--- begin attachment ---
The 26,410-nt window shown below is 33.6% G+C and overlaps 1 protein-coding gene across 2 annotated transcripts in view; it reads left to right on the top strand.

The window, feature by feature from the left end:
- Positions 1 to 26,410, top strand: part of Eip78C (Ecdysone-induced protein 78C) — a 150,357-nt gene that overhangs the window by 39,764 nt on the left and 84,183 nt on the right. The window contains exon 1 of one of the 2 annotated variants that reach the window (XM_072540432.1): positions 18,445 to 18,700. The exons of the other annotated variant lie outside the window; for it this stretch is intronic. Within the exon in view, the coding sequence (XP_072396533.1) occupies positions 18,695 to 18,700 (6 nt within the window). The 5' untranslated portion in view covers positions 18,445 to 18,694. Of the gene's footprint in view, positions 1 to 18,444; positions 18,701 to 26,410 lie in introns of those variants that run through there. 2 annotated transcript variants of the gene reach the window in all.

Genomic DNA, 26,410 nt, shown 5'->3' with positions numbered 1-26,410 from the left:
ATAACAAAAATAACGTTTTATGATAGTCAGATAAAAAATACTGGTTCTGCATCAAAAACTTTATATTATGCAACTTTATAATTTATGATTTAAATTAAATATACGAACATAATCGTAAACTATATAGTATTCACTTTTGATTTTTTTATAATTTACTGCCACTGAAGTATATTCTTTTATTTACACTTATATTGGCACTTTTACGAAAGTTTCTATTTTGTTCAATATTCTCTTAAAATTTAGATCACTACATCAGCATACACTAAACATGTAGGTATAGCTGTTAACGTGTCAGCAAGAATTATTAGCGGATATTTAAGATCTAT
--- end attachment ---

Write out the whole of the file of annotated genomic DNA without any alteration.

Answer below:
The 26,410-nt window shown below is 33.6% G+C and overlaps 1 protein-coding gene across 2 annotated transcripts in view; it reads left to right on the top strand.

The window, feature by feature from the left end:
- Positions 1 to 26,410, top strand: part of Eip78C (Ecdysone-induced protein 78C) — a 150,357-nt gene that overhangs the window by 39,764 nt on the left and 84,183 nt on the right. The window contains exon 1 of one of the 2 annotated variants that reach the window (XM_072540432.1): positions 18,445 to 18,700. The exons of the other annotated variant lie outside the window; for it this stretch is intronic. Within the exon in view, the coding sequence (XP_072396533.1) occupies positions 18,695 to 18,700 (6 nt within the window). The 5' untranslated portion in view covers positions 18,445 to 18,694. Of the gene's footprint in view, positions 1 to 18,444; positions 18,701 to 26,410 lie in introns of those variants that run through there. 2 annotated transcript variants of the gene reach the window in all.

Genomic DNA, 26,410 nt, shown 5'->3' with positions numbered 1-26,410 from the left:
ATAACAAAAATAACGTTTTATGATAGTCAGATAAAAAATACTGGTTCTGCATCAAAAACTTTATATTATGCAACTTTATAATTTATGATTTAAATTAAATATACGAACATAATCGTAAACTATATAGTATTCACTTTTGATTTTTTTATAATTTACTGCCACTGAAGTATATTCTTTTATTTACACTTATATTGGCACTTTTACGAAAGTTTCTATTTTGTTCAATATTCTCTTAAAATTTAGATCACTACATCAGCATACACTAAACATGTAGGTATAGCTGTTAACGTGTCAGCAAGAATTATTAGCGGATATTTAAGATCTAT